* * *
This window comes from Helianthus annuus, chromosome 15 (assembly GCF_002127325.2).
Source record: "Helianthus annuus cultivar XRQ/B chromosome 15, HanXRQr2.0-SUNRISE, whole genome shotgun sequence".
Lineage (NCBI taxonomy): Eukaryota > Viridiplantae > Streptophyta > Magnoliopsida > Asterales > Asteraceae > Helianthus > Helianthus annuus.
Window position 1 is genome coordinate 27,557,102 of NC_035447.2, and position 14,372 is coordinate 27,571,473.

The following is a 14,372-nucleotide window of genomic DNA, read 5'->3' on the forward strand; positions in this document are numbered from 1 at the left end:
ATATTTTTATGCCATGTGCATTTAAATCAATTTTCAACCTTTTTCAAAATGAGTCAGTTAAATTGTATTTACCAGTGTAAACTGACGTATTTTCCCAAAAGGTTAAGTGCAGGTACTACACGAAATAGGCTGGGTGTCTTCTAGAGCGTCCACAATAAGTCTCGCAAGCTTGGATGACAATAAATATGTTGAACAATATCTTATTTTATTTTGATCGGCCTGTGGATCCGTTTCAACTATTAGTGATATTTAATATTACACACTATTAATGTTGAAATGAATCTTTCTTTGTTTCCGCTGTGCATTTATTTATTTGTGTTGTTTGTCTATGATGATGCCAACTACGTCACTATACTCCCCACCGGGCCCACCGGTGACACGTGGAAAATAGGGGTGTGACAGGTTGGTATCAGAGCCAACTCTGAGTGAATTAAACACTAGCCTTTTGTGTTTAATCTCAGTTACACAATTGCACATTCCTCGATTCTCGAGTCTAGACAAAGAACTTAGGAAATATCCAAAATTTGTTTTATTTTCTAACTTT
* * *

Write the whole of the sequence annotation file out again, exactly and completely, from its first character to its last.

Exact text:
This window comes from Helianthus annuus, chromosome 15 (assembly GCF_002127325.2).
Source record: "Helianthus annuus cultivar XRQ/B chromosome 15, HanXRQr2.0-SUNRISE, whole genome shotgun sequence".
Lineage (NCBI taxonomy): Eukaryota > Viridiplantae > Streptophyta > Magnoliopsida > Asterales > Asteraceae > Helianthus > Helianthus annuus.
Window position 1 is genome coordinate 27,557,102 of NC_035447.2, and position 14,372 is coordinate 27,571,473.

The following is a 14,372-nucleotide window of genomic DNA, read 5'->3' on the forward strand; positions in this document are numbered from 1 at the left end:
ATATTTTTATGCCATGTGCATTTAAATCAATTTTCAACCTTTTTCAAAATGAGTCAGTTAAATTGTATTTACCAGTGTAAACTGACGTATTTTCCCAAAAGGTTAAGTGCAGGTACTACACGAAATAGGCTGGGTGTCTTCTAGAGCGTCCACAATAAGTCTCGCAAGCTTGGATGACAATAAATATGTTGAACAATATCTTATTTTATTTTGATCGGCCTGTGGATCCGTTTCAACTATTAGTGATATTTAATATTACACACTATTAATGTTGAAATGAATCTTTCTTTGTTTCCGCTGTGCATTTATTTATTTGTGTTGTTTGTCTATGATGATGCCAACTACGTCACTATACTCCCCACCGGGCCCACCGGTGACACGTGGAAAATAGGGGTGTGACAGGTTGGTATCAGAGCCAACTCTGAGTGAATTAAACACTAGCCTTTTGTGTTTAATCTCAGTTACACAATTGCACATTCCTCGATTCTCGAGTCTAGACAAAGAACTTAGGAAATATCCAAAATTTGTTTTATTTTCTAACTTT